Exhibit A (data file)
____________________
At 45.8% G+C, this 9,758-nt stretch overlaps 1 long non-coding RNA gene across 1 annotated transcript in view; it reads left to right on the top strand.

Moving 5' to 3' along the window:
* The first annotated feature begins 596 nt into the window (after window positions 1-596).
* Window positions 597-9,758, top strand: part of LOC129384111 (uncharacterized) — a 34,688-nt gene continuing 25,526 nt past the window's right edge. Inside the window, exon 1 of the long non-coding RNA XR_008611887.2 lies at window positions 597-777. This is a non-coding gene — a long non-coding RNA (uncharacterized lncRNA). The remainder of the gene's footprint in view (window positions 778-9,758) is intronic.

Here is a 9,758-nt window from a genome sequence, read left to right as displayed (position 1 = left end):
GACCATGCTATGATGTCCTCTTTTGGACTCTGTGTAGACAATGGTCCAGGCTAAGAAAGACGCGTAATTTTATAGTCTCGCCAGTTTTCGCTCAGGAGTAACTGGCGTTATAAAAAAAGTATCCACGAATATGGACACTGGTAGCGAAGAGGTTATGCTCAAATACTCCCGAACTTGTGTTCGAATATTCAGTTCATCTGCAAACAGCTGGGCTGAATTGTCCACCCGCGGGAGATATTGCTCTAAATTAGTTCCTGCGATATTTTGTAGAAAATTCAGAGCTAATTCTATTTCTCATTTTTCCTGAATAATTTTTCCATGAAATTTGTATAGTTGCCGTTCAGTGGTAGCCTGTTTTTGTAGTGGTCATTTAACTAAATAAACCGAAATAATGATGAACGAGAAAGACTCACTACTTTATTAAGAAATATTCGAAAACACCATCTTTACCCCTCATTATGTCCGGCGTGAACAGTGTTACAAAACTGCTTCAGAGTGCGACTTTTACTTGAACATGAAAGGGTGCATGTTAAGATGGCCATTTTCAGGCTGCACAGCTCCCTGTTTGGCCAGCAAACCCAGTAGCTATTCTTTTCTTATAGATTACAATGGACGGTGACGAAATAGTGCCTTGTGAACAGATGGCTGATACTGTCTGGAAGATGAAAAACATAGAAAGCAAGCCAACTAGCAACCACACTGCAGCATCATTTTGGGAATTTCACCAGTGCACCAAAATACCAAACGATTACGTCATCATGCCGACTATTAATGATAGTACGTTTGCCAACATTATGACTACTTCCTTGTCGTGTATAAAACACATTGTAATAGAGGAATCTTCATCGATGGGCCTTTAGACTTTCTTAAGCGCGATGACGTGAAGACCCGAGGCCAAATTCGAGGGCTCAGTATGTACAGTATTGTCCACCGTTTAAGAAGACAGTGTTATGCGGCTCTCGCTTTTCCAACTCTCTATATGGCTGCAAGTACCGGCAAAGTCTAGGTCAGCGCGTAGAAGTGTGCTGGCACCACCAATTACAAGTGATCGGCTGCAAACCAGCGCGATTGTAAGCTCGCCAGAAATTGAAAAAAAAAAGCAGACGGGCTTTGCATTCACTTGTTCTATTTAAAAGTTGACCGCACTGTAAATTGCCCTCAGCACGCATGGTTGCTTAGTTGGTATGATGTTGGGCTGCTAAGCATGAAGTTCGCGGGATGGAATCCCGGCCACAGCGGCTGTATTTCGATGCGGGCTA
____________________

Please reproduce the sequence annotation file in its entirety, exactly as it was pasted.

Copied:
At 45.8% G+C, this 9,758-nt stretch overlaps 1 long non-coding RNA gene across 1 annotated transcript in view; it reads left to right on the top strand.

Moving 5' to 3' along the window:
* The first annotated feature begins 596 nt into the window (after window positions 1-596).
* Window positions 597-9,758, top strand: part of LOC129384111 (uncharacterized) — a 34,688-nt gene continuing 25,526 nt past the window's right edge. Inside the window, exon 1 of the long non-coding RNA XR_008611887.2 lies at window positions 597-777. This is a non-coding gene — a long non-coding RNA (uncharacterized lncRNA). The remainder of the gene's footprint in view (window positions 778-9,758) is intronic.

Here is a 9,758-nt window from a genome sequence, read left to right as displayed (position 1 = left end):
GACCATGCTATGATGTCCTCTTTTGGACTCTGTGTAGACAATGGTCCAGGCTAAGAAAGACGCGTAATTTTATAGTCTCGCCAGTTTTCGCTCAGGAGTAACTGGCGTTATAAAAAAAGTATCCACGAATATGGACACTGGTAGCGAAGAGGTTATGCTCAAATACTCCCGAACTTGTGTTCGAATATTCAGTTCATCTGCAAACAGCTGGGCTGAATTGTCCACCCGCGGGAGATATTGCTCTAAATTAGTTCCTGCGATATTTTGTAGAAAATTCAGAGCTAATTCTATTTCTCATTTTTCCTGAATAATTTTTCCATGAAATTTGTATAGTTGCCGTTCAGTGGTAGCCTGTTTTTGTAGTGGTCATTTAACTAAATAAACCGAAATAATGATGAACGAGAAAGACTCACTACTTTATTAAGAAATATTCGAAAACACCATCTTTACCCCTCATTATGTCCGGCGTGAACAGTGTTACAAAACTGCTTCAGAGTGCGACTTTTACTTGAACATGAAAGGGTGCATGTTAAGATGGCCATTTTCAGGCTGCACAGCTCCCTGTTTGGCCAGCAAACCCAGTAGCTATTCTTTTCTTATAGATTACAATGGACGGTGACGAAATAGTGCCTTGTGAACAGATGGCTGATACTGTCTGGAAGATGAAAAACATAGAAAGCAAGCCAACTAGCAACCACACTGCAGCATCATTTTGGGAATTTCACCAGTGCACCAAAATACCAAACGATTACGTCATCATGCCGACTATTAATGATAGTACGTTTGCCAACATTATGACTACTTCCTTGTCGTGTATAAAACACATTGTAATAGAGGAATCTTCATCGATGGGCCTTTAGACTTTCTTAAGCGCGATGACGTGAAGACCCGAGGCCAAATTCGAGGGCTCAGTATGTACAGTATTGTCCACCGTTTAAGAAGACAGTGTTATGCGGCTCTCGCTTTTCCAACTCTCTATATGGCTGCAAGTACCGGCAAAGTCTAGGTCAGCGCGTAGAAGTGTGCTGGCACCACCAATTACAAGTGATCGGCTGCAAACCAGCGCGATTGTAAGCTCGCCAGAAATTGAAAAAAAAAAGCAGACGGGCTTTGCATTCACTTGTTCTATTTAAAAGTTGACCGCACTGTAAATTGCCCTCAGCACGCATGGTTGCTTAGTTGGTATGATGTTGGGCTGCTAAGCATGAAGTTCGCGGGATGGAATCCCGGCCACAGCGGCTGTATTTCGATGCGGGCTA